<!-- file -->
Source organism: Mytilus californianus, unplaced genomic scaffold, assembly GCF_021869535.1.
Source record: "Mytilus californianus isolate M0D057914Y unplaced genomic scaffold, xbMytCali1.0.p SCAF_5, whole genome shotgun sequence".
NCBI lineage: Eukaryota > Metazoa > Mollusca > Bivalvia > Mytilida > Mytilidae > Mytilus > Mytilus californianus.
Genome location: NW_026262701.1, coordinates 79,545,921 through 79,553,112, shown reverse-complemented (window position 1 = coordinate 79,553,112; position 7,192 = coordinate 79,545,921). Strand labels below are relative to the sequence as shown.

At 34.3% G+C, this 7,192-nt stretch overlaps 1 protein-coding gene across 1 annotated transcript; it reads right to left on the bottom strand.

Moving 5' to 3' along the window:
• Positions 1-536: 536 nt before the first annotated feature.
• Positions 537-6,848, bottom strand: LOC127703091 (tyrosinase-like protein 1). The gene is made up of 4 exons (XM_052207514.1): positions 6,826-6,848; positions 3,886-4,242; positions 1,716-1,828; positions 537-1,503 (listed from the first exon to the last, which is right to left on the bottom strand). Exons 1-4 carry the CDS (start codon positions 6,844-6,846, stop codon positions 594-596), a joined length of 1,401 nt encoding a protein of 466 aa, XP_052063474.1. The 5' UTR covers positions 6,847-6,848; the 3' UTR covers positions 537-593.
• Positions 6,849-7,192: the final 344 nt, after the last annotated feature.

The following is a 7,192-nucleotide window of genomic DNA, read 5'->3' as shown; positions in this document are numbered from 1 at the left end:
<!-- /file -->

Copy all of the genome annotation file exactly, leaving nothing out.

Source organism: Mytilus californianus, unplaced genomic scaffold, assembly GCF_021869535.1.
Source record: "Mytilus californianus isolate M0D057914Y unplaced genomic scaffold, xbMytCali1.0.p SCAF_5, whole genome shotgun sequence".
NCBI lineage: Eukaryota > Metazoa > Mollusca > Bivalvia > Mytilida > Mytilidae > Mytilus > Mytilus californianus.
Genome location: NW_026262701.1, coordinates 79,545,921 through 79,553,112, shown reverse-complemented (window position 1 = coordinate 79,553,112; position 7,192 = coordinate 79,545,921). Strand labels below are relative to the sequence as shown.

At 34.3% G+C, this 7,192-nt stretch overlaps 1 protein-coding gene across 1 annotated transcript; it reads right to left on the bottom strand.

Moving 5' to 3' along the window:
• Positions 1-536: 536 nt before the first annotated feature.
• Positions 537-6,848, bottom strand: LOC127703091 (tyrosinase-like protein 1). The gene is made up of 4 exons (XM_052207514.1): positions 6,826-6,848; positions 3,886-4,242; positions 1,716-1,828; positions 537-1,503 (listed from the first exon to the last, which is right to left on the bottom strand). Exons 1-4 carry the CDS (start codon positions 6,844-6,846, stop codon positions 594-596), a joined length of 1,401 nt encoding a protein of 466 aa, XP_052063474.1. The 5' UTR covers positions 6,847-6,848; the 3' UTR covers positions 537-593.
• Positions 6,849-7,192: the final 344 nt, after the last annotated feature.

The following is a 7,192-nucleotide window of genomic DNA, read 5'->3' as shown; positions in this document are numbered from 1 at the left end: